Rage against the encryption – law enforcement reaction to cryptography proliferation

While development of TrueCrypt has ended in rather mysterious and abrupt manner, during its lifetime program became much more than just another encryption utility. The reason for its popularity and status could summarised in one word: unbreakable. While TrueCrypt was just a method of applying AES, it became synonymous with the encryption that protects you from police raiding your hard drives. Indeed it was impossible to find more polished, user-friendly and available full disc encryption solution.  Furthermore encryption solution crawled out of hard drives and in newest development Google and Apple declared that companies will not decrypt devices even at government’s request. Law enforcement, as it could be expected, declared such attitude will make it impossible to solve certain cases and compared encryption to ‘house or safe that cannot be searched’. Unfortunately officials failed to provide precise examples and argumentation of cost/benefit analysis regarding evidence collection and right to privacy, instead using common ‘think of the children’ emotional appeal  and absurd hyperboles such as ‘Apple will become the phone of choice for the pedophile’ . What is even more interesting while FBI officials were opposed to the idea, ACLU said that it is a move in right direction and will greatly increase personal privacy. What about internet browsing? Mozilla hinted at default integration of Tor into Firefox, certainly bold move that, depending on relay and exit nodes support, could be a gamechanger for both Tor and internet anonymity.

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Pros, cons and legal problems of open WiFi

Nowadays it is hard to find a place with less than 3 WiFi networks in range of our network card. Even though most of the access points are already protected by WPA, occasionally some are either not secured at all, or are secured by WEP (basically they are not secured either). When visiting a new place, or using laptop beyond reach of our internet access it is especially tempting to ‘perform penetration testing’ of such networks and eg check email. While most of these incidents will go unnoticed by owner of the access point and does little harm – which means that there is no enough reason to involve law enforcement resources and criminal prosecution – sometimes it turns into outright stealing of bandwidth and ‘free’ source of internet. Unfortunately it is hard to define what exactly constitutes of unauthorised access as well as proving guilt of perpetrator.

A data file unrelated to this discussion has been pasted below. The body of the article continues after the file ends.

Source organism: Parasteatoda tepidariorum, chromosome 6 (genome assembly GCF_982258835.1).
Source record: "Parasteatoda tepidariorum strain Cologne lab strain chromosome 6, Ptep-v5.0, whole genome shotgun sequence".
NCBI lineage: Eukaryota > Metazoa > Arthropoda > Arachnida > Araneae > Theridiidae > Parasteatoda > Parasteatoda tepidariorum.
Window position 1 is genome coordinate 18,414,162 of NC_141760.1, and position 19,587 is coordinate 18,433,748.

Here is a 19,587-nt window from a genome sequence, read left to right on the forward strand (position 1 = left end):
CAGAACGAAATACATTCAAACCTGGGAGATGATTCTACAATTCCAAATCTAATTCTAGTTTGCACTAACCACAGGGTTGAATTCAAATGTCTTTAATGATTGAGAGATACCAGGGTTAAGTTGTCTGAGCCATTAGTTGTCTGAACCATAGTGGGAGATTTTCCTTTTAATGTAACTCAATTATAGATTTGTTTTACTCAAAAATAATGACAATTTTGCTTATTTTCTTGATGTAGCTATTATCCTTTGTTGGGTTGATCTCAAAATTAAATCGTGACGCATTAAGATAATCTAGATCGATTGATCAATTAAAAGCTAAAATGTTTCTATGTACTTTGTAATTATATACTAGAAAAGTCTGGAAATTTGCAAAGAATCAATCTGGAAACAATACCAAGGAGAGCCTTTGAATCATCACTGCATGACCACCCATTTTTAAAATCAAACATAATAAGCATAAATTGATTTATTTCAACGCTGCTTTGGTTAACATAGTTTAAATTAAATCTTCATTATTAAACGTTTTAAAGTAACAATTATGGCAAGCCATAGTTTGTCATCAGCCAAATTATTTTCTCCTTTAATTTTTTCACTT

Most jurisdictions, as well as convention on cybercrime, includes crime of unauthorised access to computer network. Using often included very broad definitions, which commonly states that computer network is group of interconnected devices which perform automated data processing it is easy to say that accessing someone’s WiFi falls under this definition. The problem that arises is that most of the time stealing wireless connection is completely different felony that ‘unauthorised access to computer network’. It rarely includes breaking into other machines connected to hotspot and intercepting or altering data stored there – the very core of ‘hacking’. As a result either sanctions defined in statues have to be very broad to include all possible situations on the spectrum, or adequately high punishment could be applied to rather petty crime. Much more problems in this case however rises the very definition of unauthorised.